GPS: 36.10500° , 93.26707
Paige Falls: 8′
Broadwater Hollow Falls: 21′
Distance: .6 mile roundtrip.
Difficulty: Easy bushwack.
Emergency contact: Newton County Sheriff (870)- 446-5124 or Buffalo National River 24 Hour Dispatch 1-888-692-1162.
From the junction of state Hwys 206 and 43 in southwestern Boone County, go SOUTH on Hwy 43 up Gaither Mountain and along the ridge into Newton County. Just before you reach the community of Compton there will be a yellow road sign denoting the Compton Volunteer Fire Department. Slow down because the turn is the next road on the LEFT. This is right across from the fire station which is back from the road a bit. Follow this rough gravel road down the hill till you come to a creek crossing the road. There are two places to park here. Just before the crossing, back up around a curve, there is a pull off on the LEFT big enough for 6 or 7 cars maybe. And the other is just over the crossing there is a tiny pull off on the left, there should be private property and no hunting signs here. In both cases, the land to the upstream side if the road is private, and down stream to the Buffalo National River.
It had rained at least once a day for three consecutive days in mid week so Saturday, the ninth, I decided to go see Paige Falls and Broadwater Hollow Falls near Compton in Newton County. I lolly-gagged a bit and didn’t leave till almost two. This turned out to be a great decision.
It was starting to get dark in the southwest as I jumped into the truck to start the trek, and by the time I arrived the sky was overcast and threatening rain. After eyeballing the sky, I decided it might pass to the south and grabbed my pack and went to the trailhead at the low water crossing.
This trail is not maintained by the Park Service, but to the falls and a large sinkhole just beyond is a fairly well beaten path. A word of caution here: the trail follows Broadwater Hollow downstream, eventually breaking away from it, and reaches Cecil Creek and a nice little camping spot. Here the trail follows Cecil Creek to the right, crosses Broadwater Hollow just upstream of the mouth, and continues on a little farther to a “T” intersection. This is the Cecil Cove Trail with the trailhead at Erbie about 2.2 miles to the left. A few years back, also in August, I managed to lose the trail on my way out. I spent an unwanted night in a creek bed with no water to drink. The next morning I had to make the hike to the Cecil Cove Trail, on to Erbie,where I managed to get enough signal to make a call to have the Rangers give me a ride back to Compton. The trail had disappeared down towards Cecil Creek and I didn’t mark it in anyway, nor did I look behind me to see what it would look like on the way out. Since that time I bought a water filter and I now carry florescent pink surveyors tape to mark the way when it vanishes. August can be very overgrown and small primitive paths like this can become obscure so take so precautions and be prepared.
The trail heads off into the woods on the downstream side of the slab and very quickly overlooks Paige Falls down on the right. There is a path heading down to creek level to get good views of the falls. Paige Falls is named for Paige Slape who died in a terrible car accident at age 17. The creek has worn a narrow slot in the rock that the water runs through and over the lip into a pretty good sized pool when the water is up.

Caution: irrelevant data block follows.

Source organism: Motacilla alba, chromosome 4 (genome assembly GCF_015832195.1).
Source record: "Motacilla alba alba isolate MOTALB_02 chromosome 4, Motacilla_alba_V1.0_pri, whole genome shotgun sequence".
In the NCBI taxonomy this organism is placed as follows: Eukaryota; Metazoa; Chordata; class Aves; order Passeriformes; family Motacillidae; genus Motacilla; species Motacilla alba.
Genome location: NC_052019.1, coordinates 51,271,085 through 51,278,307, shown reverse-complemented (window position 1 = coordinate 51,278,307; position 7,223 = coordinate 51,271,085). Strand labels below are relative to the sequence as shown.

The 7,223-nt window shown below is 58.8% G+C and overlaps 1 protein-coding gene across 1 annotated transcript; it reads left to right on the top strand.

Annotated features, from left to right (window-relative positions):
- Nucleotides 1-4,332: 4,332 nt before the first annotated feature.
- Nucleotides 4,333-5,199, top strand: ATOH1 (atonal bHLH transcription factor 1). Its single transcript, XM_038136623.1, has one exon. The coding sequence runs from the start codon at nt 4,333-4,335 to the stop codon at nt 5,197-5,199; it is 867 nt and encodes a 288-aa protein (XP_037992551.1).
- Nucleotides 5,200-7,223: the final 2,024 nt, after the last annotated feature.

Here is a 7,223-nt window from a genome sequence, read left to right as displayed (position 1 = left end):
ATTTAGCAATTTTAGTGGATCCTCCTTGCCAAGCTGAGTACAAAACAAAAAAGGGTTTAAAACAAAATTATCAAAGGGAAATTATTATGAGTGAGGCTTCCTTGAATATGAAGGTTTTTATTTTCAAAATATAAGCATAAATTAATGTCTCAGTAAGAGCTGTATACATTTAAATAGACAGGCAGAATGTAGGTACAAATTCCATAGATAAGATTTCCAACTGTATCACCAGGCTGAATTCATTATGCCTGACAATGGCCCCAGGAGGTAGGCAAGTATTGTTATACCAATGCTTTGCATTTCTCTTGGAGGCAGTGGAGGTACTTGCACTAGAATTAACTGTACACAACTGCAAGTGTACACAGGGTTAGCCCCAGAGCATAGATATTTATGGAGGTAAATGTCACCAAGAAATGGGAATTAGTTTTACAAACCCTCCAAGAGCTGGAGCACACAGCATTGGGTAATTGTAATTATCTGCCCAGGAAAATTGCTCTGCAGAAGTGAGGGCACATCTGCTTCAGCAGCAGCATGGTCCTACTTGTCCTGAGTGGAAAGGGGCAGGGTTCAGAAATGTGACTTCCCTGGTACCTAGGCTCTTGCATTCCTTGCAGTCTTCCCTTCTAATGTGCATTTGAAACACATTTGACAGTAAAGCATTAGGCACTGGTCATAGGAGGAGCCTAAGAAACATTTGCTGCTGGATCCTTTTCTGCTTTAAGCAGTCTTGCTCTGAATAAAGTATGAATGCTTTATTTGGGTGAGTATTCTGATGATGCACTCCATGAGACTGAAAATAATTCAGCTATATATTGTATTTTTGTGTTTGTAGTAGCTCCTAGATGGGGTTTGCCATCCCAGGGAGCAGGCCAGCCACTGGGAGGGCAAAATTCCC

I had just gotten to the bottom of the falls when the wind picked up and the thunder started. So I packed everything I didn’t want to get wet into the dry bag in my pack an hustled the fairly short distance to the truck to wait out the lightening. Almost two hours later the rain had slacked and the lightening over, I donned my poncho and headed back to finish my hike.
There wasn’t much water running when I got there the first time, but now after almost two hours of pretty heavy rain, there was a decent flow of water running. I didn’t know it till later on that evening that the weather service issued a Flash Flood Warning for the area. Lucky me.
I finished taking a few photos of Paige and headed back up to the trail, turned right and headed farther downstream. Broadwater Hollow Falls is the next waterfall downstream, and not very far. At 21′ it is a pretty sight when the water is up. There is also a path leading to the bottom of the falls here.
After a few pics, I headed up to the trail and looked around for the way to the last stop for the day, a large sinkhole cave. I do not have GPS for the sinkhole, it was too cloudy for a reading. But it is in this immediate area. Look around for two large blocks of rock with a narrow corridor between and follow it up hill a bit and it should lead pretty well right into the face of the sinkhole. It is a gaping hole in the earth that water can be heard dripping down below. A narrow path leads most of the way around. Be careful as this sinkhole looks to be very deep and a fall into it could be fatal.
After some pics I headed up the path to the truck and called it a day. I was soaked in sweat from the poncho, probably as wet if I hadn’t worn it in the light rain.
Broadwater Hollow makes its way to Cecil Creek pretty steeply, falling and tumbling and cascading down the hill. It is a wonderful spot with many more things to see than mentioned here. Just make sure if you venture farther down to keep an eye on the trail so an unwanted night in the creek bed isn’t necessary.
A good hiker practices Leave No Trace, so while out take only photos and leave only footprints.